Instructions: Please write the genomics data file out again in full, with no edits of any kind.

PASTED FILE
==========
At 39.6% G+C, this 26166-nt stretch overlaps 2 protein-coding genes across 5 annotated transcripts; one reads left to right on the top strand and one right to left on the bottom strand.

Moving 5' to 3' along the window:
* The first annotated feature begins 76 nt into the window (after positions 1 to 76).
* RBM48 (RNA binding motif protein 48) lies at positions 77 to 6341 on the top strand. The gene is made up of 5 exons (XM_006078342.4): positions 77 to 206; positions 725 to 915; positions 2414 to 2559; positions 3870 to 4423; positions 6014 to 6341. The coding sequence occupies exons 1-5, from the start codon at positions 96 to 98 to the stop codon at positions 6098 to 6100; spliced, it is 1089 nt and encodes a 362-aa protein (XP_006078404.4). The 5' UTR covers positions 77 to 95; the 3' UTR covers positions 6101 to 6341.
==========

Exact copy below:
At 39.6% G+C, this 26166-nt stretch overlaps 2 protein-coding genes across 5 annotated transcripts; one reads left to right on the top strand and one right to left on the bottom strand.

Moving 5' to 3' along the window:
* The first annotated feature begins 76 nt into the window (after positions 1 to 76).
* RBM48 (RNA binding motif protein 48) lies at positions 77 to 6341 on the top strand. The gene is made up of 5 exons (XM_006078342.4): positions 77 to 206; positions 725 to 915; positions 2414 to 2559; positions 3870 to 4423; positions 6014 to 6341. The coding sequence occupies exons 1-5, from the start codon at positions 96 to 98 to the stop codon at positions 6098 to 6100; spliced, it is 1089 nt and encodes a 362-aa protein (XP_006078404.4). The 5' UTR covers positions 77 to 95; the 3' UTR covers positions 6101 to 6341.